Jamie Vardy playing like Leo Messi in a Leicester City team playing like Barcelona.
Absolutely fantastic to witness.
Long may it continue, but who’s to say that next season Vardy won’t be able to buy a goal?
When you’re up, you feel you can’t miss. When you’re down, you can’t hit the proverbial coo’s arse wi’ a banjo.
But there is absolutely no doubt now that Leicester City are genuine title contenders this season, and how remarkable and wonderful is that?
In 1978, Frank Worthington scored one of the greatest ever goals. The ball came to him, he controlled it with one touch, flipped it over his shoulder, spun and shot.
Yesterday, Dele Alli did something remarkably similar. This sublime piece of skill left Roy Hodgson grinning from ear to ear. With Jack Butland, Fraser Forster, John Stones, Ross Barkley, Raheem Sterling, Dele Alli, Jamie Vardy and Daniel Sturridge (if he can stay fir for more than 10 minutes), maybe, just maybe, there is a half decent future for English Football?
Not a fan, but isn’t it nice to see them top of the Premier League this far into the season? Or any club outside of the big 3/4/6. You might even think it was a competitive league.
I’ve just been reading a book by former Leeds Utd striker Ian Baird, who in the mid to late 80s was my footballing hero – along with his teammate, John Sheridan. He didn’t hit the heights of the top league for any great length of time, and never with Leeds, so he isn’t exactly a household name. The book is called ‘Bairdy’s Gonna Get You’, which I remember was the title of a chant the Leeds fans used to sing in his honour. He was a no nonsense kind of player, but scored loads, and I mean loads, of goals. I liked him as you always got the sense that he was playing the game like it was his last – he’d literally run himself in to the ground every match. His energy levels, particularly for that era of the game when it was still a few pints, fish ‘n chips after the match (and I’m talking the players, not fans), was fairly remarkable. Aside from the obvious, George Best, Kenny Dalglish etc, who was your inconspicuous footballing hero?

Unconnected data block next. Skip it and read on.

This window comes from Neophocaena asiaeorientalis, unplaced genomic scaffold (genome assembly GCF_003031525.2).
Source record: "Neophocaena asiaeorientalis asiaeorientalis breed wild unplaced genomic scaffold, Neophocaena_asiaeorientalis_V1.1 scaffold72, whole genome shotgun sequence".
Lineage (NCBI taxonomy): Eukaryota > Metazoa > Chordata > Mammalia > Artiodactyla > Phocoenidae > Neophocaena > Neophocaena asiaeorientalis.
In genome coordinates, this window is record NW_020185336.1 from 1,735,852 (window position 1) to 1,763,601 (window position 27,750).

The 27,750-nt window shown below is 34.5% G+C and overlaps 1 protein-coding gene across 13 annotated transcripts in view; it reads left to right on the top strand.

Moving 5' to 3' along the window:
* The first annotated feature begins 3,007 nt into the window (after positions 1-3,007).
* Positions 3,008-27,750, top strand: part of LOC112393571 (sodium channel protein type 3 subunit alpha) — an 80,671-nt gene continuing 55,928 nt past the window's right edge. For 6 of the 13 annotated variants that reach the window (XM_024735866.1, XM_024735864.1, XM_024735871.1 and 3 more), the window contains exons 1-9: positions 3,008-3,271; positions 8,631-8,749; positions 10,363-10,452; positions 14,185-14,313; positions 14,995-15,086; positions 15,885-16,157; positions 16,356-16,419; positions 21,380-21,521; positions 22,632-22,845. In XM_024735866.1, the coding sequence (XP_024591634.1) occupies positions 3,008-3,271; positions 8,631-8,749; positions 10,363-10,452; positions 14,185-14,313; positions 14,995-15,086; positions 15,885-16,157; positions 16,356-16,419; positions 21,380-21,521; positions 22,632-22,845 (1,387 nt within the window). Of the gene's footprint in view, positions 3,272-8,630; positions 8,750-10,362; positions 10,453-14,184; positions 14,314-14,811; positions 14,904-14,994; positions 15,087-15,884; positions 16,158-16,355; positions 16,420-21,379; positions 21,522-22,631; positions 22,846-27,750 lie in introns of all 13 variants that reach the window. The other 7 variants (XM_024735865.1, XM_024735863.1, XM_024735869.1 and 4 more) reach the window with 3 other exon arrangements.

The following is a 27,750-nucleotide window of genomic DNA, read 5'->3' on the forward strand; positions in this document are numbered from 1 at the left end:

Interesting article on the fast-developing rivalry between New York City FC (founded 2013) and New York Red Bulls (founded in 1995 as New York / New Jersey MetroStars).
They have only played each other three times, but in four short months the New York derby has become one of football’s great rivalries. New York Red Bulls’ 2-0 win over New York City in Major League Soccer on Sunday had all the hallmarks of a game between long-standing foes. Unfurled banners, bragging rights, social media one-upmanship and, as unsavoury as it was, even fighting in the streets.